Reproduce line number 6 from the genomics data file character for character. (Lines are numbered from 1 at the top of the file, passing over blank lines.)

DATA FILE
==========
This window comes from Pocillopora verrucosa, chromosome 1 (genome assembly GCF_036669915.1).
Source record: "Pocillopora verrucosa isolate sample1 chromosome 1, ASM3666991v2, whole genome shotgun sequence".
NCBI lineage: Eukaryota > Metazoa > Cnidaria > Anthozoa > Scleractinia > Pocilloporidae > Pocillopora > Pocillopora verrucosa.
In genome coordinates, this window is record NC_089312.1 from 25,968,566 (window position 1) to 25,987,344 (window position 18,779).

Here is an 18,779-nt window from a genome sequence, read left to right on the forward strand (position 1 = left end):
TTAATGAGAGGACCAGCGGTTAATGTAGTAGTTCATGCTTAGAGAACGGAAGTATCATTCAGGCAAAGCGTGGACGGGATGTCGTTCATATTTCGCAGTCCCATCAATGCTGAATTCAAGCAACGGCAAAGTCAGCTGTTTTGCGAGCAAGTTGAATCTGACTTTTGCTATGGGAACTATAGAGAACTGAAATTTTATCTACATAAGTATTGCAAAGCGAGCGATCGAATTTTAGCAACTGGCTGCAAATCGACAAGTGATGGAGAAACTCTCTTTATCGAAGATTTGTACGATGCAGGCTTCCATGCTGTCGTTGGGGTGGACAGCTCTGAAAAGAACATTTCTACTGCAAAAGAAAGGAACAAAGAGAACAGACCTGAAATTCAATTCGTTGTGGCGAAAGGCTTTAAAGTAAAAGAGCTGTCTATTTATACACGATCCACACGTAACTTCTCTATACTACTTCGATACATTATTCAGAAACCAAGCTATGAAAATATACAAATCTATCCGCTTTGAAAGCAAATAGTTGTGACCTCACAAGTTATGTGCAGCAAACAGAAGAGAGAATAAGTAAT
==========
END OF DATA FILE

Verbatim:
TTAATGAGAGGACCAGCGGTTAATGTAGTAGTTCATGCTTAGAGAACGGAAGTATCATTCAGGCAAAGCGTGGACGGGATGTCGTTCATATTTCGCAGTCCCATCAATGCTGAATTCAAGCAACGGCAAAGTCAGCTGTTTTGCGAGCAAGTTGAATCTGACTTTTGCTATGGGAACTATAGAGAACTGAAATTTTATCTACATAAGTATTGCAAAGCGAGCGATCGAATTTTAGCAACTGGCTGCAAATCGACAAGTGATGGAGAAACTCTCTTTATCGAAGATTTGTACGATGCAGGCTTCCATGCTGTCGTTGGGGTGGACAGCTCTGAAAAGAACATTTCTACTGCAAAAGAAAGGAACAAAGAGAACAGACCTGAAATTCAATTCGTTGTGGCGAAAGGCTTTAAAGTAAAAGAGCTGTCTATTTATACACGATCCACACGTAACTTCTCTATACTACTTCGATACATTATTCAGAAACCAAGCTATGAAAATATACAAATCTATCCGCTTTGAAAGCAAATAGTTGTGACCTCACAAGTTATGTGCAGCAAACAGAAGAGAGAATAAGTAAT